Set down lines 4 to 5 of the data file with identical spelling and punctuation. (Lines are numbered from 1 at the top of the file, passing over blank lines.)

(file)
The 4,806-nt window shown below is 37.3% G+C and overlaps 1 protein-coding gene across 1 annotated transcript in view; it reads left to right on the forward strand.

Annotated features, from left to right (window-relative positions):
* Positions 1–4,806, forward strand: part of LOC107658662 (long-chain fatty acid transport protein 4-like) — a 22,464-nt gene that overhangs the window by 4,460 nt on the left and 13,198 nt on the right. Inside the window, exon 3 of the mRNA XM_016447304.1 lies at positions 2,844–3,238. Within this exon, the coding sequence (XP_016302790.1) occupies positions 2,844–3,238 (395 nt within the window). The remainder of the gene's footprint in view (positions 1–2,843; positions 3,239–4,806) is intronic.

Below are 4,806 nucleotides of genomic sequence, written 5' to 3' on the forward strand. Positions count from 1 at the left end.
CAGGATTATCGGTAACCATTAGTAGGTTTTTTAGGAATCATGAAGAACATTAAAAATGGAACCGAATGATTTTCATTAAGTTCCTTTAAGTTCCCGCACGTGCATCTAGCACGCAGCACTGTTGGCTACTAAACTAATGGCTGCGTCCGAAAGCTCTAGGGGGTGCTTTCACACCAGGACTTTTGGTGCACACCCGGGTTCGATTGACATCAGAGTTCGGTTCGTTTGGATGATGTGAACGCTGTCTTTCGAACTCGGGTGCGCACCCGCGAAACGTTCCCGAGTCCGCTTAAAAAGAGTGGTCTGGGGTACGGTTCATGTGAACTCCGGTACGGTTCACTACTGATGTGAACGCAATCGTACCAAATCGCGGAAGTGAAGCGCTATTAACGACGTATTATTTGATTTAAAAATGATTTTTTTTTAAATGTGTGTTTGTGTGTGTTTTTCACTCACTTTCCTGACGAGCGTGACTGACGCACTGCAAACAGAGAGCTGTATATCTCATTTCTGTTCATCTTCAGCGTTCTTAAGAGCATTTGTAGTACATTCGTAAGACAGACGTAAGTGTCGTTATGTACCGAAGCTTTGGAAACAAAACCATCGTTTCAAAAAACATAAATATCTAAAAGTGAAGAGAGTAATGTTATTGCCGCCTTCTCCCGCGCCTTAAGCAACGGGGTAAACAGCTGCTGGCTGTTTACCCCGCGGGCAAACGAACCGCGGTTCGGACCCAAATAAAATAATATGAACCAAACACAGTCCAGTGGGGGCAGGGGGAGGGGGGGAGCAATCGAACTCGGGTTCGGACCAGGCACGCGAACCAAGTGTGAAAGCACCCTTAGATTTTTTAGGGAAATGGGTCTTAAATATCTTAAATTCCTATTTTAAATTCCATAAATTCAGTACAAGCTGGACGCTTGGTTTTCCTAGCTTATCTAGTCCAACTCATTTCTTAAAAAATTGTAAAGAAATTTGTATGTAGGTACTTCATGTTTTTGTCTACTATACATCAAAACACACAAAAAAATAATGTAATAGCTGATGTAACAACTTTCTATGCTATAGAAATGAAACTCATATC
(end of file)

Below are 4,806 nucleotides of genomic sequence, written 5' to 3' on the forward strand. Positions count from 1 at the left end.
CAGGATTATCGGTAACCATTAGTAGGTTTTTTAGGAATCATGAAGAACATTAAAAATGGAACCGAATGATTTTCATTAAGTTCCTTTAAGTTCCCGCACGTGCATCTAGCACGCAGCACTGTTGGCTACTAAACTAATGGCTGCGTCCGAAAGCTCTAGGGGGTGCTTTCACACCAGGACTTTTGGTGCACACCCGGGTTCGATTGACATCAGAGTTCGGTTCGTTTGGATGATGTGAACGCTGTCTTTCGAACTCGGGTGCGCACCCGCGAAACGTTCCCGAGTCCGCTTAAAAAGAGTGGTCTGGGGTACGGTTCATGTGAACTCCGGTACGGTTCACTACTGATGTGAACGCAATCGTACCAAATCGCGGAAGTGAAGCGCTATTAACGACGTATTATTTGATTTAAAAATGATTTTTTTTTAAATGTGTGTTTGTGTGTGTTTTTCACTCACTTTCCTGACGAGCGTGACTGACGCACTGCAAACAGAGAGCTGTATATCTCATTTCTGTTCATCTTCAGCGTTCTTAAGAGCATTTGTAGTACATTCGTAAGACAGACGTAAGTGTCGTTATGTACCGAAGCTTTGGAAACAAAACCATCGTTTCAAAAAACATAAATATCTAAAAGTGAAGAGAGTAATGTTATTGCCGCCTTCTCCCGCGCCTTAAGCAACGGGGTAAACAGCTGCTGGCTGTTTACCCCGCGGGCAAACGAACCGCGGTTCGGACCCAAATAAAATAATATGAACCAAACACAGTCCAGTGGGGGCAGGGGGAGGGGGGGAGCAATCGAACTCGGGTTCGGACCAGGCACGCGAACCAAGTGTGAAAGCACCCTTAGATTTTTTAGGGAAATGGGTCTTAAATATCTTAAATTCCTATTTTAAATTCCATAAATTCAGTACAAGCTGGACGCTTGGTTTTCCTAGCTTATCTAGTCCAACTCATTTCTTAAAAAATTGTAAAGAAATTTGTATGTAGGTACTTCATGTTTTTGTCTACTATACATCAAAACACACAAAAAAATAATGTAATAGCTGATGTAACAACTTTCTATGCTATAGAAATGAAACTCATATC